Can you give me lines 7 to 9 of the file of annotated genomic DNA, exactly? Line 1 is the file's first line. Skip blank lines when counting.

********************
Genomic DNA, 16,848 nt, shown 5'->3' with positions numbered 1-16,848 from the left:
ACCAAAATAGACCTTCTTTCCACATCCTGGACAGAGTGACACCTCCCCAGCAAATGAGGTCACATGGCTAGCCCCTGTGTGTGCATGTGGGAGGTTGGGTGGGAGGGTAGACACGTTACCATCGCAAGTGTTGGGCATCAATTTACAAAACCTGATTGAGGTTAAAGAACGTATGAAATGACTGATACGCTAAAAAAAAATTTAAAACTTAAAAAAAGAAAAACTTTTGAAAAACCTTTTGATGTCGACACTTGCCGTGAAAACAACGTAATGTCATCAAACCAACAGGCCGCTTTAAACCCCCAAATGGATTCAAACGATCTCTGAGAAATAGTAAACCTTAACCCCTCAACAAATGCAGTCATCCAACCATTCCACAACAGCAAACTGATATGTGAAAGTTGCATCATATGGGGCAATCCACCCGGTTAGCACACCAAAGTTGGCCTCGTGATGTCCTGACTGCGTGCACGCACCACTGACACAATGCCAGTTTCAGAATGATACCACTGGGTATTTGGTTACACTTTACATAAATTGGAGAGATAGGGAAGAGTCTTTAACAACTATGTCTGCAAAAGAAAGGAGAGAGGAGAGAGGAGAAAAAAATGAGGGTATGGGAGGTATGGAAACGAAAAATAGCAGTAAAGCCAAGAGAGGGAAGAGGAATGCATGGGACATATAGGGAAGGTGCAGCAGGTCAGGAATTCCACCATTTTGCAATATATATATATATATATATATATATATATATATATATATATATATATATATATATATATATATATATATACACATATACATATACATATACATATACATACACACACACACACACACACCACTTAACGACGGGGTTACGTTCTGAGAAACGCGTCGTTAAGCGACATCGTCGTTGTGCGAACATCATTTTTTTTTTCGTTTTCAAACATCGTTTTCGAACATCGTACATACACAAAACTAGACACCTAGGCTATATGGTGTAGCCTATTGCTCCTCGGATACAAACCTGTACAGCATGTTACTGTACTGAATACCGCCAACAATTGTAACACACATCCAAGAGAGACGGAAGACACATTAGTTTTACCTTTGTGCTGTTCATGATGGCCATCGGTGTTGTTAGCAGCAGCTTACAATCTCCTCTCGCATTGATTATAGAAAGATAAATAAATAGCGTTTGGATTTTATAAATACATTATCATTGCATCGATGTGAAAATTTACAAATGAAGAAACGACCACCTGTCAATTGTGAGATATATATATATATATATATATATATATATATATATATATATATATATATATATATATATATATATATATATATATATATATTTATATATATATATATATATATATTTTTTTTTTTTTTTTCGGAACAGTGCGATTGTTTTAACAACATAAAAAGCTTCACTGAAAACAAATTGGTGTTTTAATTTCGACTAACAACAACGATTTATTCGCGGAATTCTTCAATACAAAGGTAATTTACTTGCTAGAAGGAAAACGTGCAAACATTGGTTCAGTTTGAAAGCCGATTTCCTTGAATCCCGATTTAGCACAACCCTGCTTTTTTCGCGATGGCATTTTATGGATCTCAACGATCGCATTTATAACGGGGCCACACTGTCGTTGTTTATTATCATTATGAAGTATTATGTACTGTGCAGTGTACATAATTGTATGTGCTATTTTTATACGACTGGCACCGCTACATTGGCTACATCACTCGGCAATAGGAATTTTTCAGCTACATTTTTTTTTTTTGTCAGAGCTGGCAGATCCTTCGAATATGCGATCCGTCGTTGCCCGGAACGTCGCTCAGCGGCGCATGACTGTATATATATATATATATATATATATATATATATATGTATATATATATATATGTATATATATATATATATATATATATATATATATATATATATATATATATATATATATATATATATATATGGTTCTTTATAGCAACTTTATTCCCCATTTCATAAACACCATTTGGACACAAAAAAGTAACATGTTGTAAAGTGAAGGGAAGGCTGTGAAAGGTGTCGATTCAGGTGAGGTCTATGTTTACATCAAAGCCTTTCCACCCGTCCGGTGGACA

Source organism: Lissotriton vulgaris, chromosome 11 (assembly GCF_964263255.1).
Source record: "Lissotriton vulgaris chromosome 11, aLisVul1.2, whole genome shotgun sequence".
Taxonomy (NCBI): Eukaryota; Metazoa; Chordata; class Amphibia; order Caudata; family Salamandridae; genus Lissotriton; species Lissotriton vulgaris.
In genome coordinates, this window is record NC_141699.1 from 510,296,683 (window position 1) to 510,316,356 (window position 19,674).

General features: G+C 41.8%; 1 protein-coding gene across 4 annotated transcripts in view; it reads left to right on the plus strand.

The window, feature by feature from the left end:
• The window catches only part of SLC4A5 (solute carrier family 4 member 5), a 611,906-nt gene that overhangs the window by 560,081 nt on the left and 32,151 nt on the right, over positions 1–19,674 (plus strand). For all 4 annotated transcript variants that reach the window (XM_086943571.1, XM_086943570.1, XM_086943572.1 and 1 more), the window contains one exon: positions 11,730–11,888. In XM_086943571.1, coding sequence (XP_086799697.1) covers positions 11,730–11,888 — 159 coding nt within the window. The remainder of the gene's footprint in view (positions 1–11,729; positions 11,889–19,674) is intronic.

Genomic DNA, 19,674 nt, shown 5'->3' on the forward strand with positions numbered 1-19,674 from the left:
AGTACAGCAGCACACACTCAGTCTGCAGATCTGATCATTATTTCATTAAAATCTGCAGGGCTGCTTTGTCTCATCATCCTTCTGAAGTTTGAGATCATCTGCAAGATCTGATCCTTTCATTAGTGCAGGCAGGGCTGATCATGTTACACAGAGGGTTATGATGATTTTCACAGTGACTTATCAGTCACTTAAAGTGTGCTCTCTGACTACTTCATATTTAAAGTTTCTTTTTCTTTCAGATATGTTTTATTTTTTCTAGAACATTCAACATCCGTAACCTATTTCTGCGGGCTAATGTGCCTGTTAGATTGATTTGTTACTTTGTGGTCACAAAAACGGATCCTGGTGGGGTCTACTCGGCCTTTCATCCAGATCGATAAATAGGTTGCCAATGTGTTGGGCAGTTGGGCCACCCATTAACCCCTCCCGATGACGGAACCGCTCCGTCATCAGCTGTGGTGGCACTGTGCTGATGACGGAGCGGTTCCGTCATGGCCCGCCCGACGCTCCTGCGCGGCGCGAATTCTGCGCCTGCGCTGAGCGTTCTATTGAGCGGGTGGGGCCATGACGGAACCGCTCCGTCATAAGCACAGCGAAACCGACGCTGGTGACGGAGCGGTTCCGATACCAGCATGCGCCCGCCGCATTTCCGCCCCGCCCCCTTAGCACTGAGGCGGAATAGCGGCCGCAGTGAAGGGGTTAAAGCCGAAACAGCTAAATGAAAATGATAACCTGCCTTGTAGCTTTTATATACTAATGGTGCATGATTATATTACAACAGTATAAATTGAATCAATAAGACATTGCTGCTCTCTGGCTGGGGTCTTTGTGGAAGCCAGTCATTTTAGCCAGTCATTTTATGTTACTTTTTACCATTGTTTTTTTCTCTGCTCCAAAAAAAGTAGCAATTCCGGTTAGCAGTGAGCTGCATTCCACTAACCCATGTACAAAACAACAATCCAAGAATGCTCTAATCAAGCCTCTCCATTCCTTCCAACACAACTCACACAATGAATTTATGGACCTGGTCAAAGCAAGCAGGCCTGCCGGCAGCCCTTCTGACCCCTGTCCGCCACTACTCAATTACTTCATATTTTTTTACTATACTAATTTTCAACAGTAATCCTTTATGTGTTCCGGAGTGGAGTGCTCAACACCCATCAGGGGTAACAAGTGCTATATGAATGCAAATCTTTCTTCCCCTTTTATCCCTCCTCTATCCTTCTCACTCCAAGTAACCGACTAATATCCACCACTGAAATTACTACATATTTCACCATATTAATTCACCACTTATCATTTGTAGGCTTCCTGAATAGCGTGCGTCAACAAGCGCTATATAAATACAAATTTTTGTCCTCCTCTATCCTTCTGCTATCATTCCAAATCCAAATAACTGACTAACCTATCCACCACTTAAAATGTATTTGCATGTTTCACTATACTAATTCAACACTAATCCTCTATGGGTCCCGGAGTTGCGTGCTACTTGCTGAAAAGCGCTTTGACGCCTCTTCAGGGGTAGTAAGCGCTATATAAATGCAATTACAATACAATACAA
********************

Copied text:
General features: G+C 41.8%; 1 protein-coding gene across 4 annotated transcripts in view; it reads left to right on the plus strand.

The window, feature by feature from the left end:
• The window catches only part of SLC4A5 (solute carrier family 4 member 5), a 611,906-nt gene that overhangs the window by 560,081 nt on the left and 32,151 nt on the right, over positions 1–19,674 (plus strand). For all 4 annotated transcript variants that reach the window (XM_086943571.1, XM_086943570.1, XM_086943572.1 and 1 more), the window contains one exon: positions 11,730–11,888. In XM_086943571.1, coding sequence (XP_086799697.1) covers positions 11,730–11,888 — 159 coding nt within the window. The remainder of the gene's footprint in view (positions 1–11,729; positions 11,889–19,674) is intronic.